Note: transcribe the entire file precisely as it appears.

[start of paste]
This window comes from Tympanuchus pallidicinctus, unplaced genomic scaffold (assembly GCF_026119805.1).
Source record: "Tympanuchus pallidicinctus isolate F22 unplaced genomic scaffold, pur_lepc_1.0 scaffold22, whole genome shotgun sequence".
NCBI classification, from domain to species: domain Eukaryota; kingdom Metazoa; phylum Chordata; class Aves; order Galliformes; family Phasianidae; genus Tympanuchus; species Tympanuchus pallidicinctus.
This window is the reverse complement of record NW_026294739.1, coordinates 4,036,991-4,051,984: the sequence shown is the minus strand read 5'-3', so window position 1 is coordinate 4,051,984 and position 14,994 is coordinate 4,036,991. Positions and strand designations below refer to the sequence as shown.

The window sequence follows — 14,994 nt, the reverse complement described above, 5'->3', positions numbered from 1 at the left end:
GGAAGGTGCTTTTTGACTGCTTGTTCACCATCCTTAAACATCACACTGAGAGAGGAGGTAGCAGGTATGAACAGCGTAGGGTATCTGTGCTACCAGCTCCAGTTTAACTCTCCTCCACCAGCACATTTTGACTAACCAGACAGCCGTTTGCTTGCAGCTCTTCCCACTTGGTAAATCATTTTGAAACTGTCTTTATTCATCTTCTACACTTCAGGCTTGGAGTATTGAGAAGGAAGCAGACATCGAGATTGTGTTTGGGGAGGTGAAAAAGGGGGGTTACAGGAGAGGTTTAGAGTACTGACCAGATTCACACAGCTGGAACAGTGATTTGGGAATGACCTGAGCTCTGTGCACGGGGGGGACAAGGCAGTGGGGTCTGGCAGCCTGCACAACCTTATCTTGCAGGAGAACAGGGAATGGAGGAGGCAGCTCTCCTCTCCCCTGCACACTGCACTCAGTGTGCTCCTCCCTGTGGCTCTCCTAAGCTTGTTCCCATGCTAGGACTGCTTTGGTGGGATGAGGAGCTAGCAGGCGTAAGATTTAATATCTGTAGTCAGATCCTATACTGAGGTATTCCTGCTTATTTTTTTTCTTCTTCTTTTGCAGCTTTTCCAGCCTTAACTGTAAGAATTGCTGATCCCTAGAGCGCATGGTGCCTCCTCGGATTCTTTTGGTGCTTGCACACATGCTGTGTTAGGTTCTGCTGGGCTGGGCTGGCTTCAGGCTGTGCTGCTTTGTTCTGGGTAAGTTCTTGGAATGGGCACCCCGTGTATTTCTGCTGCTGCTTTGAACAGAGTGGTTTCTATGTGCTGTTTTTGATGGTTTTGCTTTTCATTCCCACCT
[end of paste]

This window comes from Tympanuchus pallidicinctus, unplaced genomic scaffold (assembly GCF_026119805.1).
Source record: "Tympanuchus pallidicinctus isolate F22 unplaced genomic scaffold, pur_lepc_1.0 scaffold22, whole genome shotgun sequence".
NCBI classification, from domain to species: domain Eukaryota; kingdom Metazoa; phylum Chordata; class Aves; order Galliformes; family Phasianidae; genus Tympanuchus; species Tympanuchus pallidicinctus.
This window is the reverse complement of record NW_026294739.1, coordinates 4,036,991-4,051,984: the sequence shown is the minus strand read 5'-3', so window position 1 is coordinate 4,051,984 and position 14,994 is coordinate 4,036,991. Positions and strand designations below refer to the sequence as shown.

The window sequence follows — 14,994 nt, the reverse complement described above, 5'->3', positions numbered from 1 at the left end:
GGAAGGTGCTTTTTGACTGCTTGTTCACCATCCTTAAACATCACACTGAGAGAGGAGGTAGCAGGTATGAACAGCGTAGGGTATCTGTGCTACCAGCTCCAGTTTAACTCTCCTCCACCAGCACATTTTGACTAACCAGACAGCCGTTTGCTTGCAGCTCTTCCCACTTGGTAAATCATTTTGAAACTGTCTTTATTCATCTTCTACACTTCAGGCTTGGAGTATTGAGAAGGAAGCAGACATCGAGATTGTGTTTGGGGAGGTGAAAAAGGGGGGTTACAGGAGAGGTTTAGAGTACTGACCAGATTCACACAGCTGGAACAGTGATTTGGGAATGACCTGAGCTCTGTGCACGGGGGGGACAAGGCAGTGGGGTCTGGCAGCCTGCACAACCTTATCTTGCAGGAGAACAGGGAATGGAGGAGGCAGCTCTCCTCTCCCCTGCACACTGCACTCAGTGTGCTCCTCCCTGTGGCTCTCCTAAGCTTGTTCCCATGCTAGGACTGCTTTGGTGGGATGAGGAGCTAGCAGGCGTAAGATTTAATATCTGTAGTCAGATCCTATACTGAGGTATTCCTGCTTATTTTTTTTCTTCTTCTTTTGCAGCTTTTCCAGCCTTAACTGTAAGAATTGCTGATCCCTAGAGCGCATGGTGCCTCCTCGGATTCTTTTGGTGCTTGCACACATGCTGTGTTAGGTTCTGCTGGGCTGGGCTGGCTTCAGGCTGTGCTGCTTTGTTCTGGGTAAGTTCTTGGAATGGGCACCCCGTGTATTTCTGCTGCTGCTTTGAACAGAGTGGTTTCTATGTGCTGTTTTTGATGGTTTTGCTTTTCATTCCCACCT